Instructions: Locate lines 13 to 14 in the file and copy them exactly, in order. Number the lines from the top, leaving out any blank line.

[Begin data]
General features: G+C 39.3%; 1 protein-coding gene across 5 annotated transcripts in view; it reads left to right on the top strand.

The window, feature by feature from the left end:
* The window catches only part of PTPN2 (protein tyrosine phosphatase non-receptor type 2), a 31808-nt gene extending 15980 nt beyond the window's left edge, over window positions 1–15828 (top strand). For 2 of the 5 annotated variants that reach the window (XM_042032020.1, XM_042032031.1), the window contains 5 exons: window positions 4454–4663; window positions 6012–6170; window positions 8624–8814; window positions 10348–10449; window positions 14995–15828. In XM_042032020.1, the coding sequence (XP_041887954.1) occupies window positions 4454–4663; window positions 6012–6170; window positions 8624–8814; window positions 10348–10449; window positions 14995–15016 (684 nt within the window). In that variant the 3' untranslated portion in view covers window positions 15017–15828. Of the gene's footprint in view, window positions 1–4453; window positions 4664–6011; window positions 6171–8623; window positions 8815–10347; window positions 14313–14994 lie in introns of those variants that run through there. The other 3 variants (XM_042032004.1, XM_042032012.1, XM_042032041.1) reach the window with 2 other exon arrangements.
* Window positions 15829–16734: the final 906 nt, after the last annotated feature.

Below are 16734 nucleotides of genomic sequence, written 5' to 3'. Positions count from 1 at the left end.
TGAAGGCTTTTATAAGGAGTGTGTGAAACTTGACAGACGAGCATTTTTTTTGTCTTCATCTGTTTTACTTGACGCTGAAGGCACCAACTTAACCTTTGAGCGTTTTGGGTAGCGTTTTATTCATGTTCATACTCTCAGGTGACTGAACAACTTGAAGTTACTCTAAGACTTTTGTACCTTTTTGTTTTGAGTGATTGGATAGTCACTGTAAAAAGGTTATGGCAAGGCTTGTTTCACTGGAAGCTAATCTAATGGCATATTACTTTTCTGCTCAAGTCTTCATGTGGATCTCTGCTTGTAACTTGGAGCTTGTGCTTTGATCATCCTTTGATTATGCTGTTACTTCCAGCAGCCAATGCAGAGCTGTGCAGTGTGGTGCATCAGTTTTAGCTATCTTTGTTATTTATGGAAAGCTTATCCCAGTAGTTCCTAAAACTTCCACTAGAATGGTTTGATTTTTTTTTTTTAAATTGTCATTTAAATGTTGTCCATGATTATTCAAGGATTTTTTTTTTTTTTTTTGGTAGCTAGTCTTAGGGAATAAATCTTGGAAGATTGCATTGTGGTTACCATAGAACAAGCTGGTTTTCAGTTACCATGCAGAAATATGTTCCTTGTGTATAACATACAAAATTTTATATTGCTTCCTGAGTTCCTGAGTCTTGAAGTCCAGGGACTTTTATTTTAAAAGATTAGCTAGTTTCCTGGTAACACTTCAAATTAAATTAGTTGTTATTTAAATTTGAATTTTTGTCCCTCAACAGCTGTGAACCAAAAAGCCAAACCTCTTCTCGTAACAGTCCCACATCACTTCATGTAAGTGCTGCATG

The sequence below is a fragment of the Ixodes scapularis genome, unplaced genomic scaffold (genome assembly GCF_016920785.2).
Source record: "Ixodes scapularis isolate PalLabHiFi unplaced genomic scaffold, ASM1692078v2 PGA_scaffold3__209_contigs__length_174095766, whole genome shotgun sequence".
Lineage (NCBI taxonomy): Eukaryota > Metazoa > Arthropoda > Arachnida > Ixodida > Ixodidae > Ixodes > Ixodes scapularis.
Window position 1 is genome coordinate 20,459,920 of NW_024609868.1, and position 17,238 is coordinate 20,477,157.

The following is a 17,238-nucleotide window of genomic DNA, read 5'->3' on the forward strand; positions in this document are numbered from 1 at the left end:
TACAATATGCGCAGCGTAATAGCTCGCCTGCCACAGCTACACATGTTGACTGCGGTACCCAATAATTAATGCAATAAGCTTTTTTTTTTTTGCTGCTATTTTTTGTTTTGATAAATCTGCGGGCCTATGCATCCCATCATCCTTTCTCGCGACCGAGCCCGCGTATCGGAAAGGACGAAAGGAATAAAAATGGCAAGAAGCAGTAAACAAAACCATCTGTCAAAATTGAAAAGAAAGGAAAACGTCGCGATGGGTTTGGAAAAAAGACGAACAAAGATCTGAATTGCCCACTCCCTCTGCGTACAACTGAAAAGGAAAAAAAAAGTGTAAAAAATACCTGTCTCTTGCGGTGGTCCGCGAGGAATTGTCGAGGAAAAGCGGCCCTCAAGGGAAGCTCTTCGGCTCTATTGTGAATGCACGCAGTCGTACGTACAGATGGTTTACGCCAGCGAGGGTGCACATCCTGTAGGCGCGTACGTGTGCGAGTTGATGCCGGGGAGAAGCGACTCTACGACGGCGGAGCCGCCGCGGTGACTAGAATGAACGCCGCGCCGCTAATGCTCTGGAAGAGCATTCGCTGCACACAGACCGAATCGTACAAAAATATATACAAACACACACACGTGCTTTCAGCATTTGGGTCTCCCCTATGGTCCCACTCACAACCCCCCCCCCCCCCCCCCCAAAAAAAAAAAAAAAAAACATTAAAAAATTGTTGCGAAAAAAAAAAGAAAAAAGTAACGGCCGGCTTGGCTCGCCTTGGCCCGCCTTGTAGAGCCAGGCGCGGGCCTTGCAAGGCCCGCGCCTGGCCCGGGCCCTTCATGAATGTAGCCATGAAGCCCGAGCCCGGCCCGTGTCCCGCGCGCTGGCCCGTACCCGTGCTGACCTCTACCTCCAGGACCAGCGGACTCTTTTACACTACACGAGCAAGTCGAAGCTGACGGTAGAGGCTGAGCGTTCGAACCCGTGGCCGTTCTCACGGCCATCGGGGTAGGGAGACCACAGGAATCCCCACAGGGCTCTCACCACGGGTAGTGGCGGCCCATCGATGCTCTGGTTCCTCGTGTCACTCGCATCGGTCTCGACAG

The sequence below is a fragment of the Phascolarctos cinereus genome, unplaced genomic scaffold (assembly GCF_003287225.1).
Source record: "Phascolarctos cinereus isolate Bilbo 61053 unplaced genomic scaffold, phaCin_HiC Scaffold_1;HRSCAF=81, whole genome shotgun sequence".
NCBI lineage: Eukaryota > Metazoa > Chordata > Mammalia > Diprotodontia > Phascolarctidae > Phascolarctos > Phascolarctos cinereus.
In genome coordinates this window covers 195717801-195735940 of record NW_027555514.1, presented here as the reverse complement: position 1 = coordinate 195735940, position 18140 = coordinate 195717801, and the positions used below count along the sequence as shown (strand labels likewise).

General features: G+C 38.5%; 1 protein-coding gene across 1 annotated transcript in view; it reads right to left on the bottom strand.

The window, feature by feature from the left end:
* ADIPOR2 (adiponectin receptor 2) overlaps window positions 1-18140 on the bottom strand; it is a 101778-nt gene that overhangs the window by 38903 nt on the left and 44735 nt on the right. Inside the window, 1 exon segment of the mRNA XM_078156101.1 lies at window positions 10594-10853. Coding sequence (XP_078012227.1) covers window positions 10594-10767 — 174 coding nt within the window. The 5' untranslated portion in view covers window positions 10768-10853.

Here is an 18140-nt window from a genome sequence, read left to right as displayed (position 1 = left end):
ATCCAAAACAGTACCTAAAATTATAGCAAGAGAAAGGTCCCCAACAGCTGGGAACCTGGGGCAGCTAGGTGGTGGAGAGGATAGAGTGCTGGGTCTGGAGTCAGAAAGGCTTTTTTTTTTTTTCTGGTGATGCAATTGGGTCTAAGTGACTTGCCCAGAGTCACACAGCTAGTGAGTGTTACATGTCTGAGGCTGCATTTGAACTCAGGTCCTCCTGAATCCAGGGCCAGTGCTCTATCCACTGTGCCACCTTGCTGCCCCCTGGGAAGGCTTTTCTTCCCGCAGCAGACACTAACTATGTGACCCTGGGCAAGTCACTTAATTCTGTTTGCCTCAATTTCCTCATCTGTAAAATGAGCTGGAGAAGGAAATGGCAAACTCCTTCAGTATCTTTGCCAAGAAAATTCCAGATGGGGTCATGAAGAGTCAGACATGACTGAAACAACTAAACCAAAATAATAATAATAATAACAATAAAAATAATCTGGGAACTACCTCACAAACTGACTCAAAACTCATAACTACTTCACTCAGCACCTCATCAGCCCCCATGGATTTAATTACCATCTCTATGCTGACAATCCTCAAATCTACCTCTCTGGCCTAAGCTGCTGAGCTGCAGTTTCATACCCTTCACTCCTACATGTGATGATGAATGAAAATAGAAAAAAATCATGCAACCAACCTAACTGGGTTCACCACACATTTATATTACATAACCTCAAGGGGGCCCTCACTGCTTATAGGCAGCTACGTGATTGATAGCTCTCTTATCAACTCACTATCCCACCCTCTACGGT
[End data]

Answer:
The sequence below is a fragment of the Phascolarctos cinereus genome, unplaced genomic scaffold (assembly GCF_003287225.1).
Source record: "Phascolarctos cinereus isolate Bilbo 61053 unplaced genomic scaffold, phaCin_HiC Scaffold_1;HRSCAF=81, whole genome shotgun sequence".